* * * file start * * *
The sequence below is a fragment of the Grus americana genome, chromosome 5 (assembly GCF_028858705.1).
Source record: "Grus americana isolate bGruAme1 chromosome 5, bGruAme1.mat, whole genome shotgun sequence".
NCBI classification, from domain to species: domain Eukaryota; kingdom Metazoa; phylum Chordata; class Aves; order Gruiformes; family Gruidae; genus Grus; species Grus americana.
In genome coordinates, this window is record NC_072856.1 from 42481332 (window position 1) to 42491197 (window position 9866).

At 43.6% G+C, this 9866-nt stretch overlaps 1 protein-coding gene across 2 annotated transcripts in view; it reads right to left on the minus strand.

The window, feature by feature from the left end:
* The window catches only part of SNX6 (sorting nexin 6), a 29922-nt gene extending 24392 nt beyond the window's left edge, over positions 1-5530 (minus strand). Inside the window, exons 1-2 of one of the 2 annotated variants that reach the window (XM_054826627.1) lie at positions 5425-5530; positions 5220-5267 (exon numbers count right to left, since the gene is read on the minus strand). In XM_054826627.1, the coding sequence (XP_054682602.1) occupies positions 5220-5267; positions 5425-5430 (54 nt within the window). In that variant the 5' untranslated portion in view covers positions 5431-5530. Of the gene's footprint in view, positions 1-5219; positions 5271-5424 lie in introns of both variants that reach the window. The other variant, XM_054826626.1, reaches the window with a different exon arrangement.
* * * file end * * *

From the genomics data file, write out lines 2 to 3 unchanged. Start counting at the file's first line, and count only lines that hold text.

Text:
Source record: "Grus americana isolate bGruAme1 chromosome 5, bGruAme1.mat, whole genome shotgun sequence".
NCBI classification, from domain to species: domain Eukaryota; kingdom Metazoa; phylum Chordata; class Aves; order Gruiformes; family Gruidae; genus Grus; species Grus americana.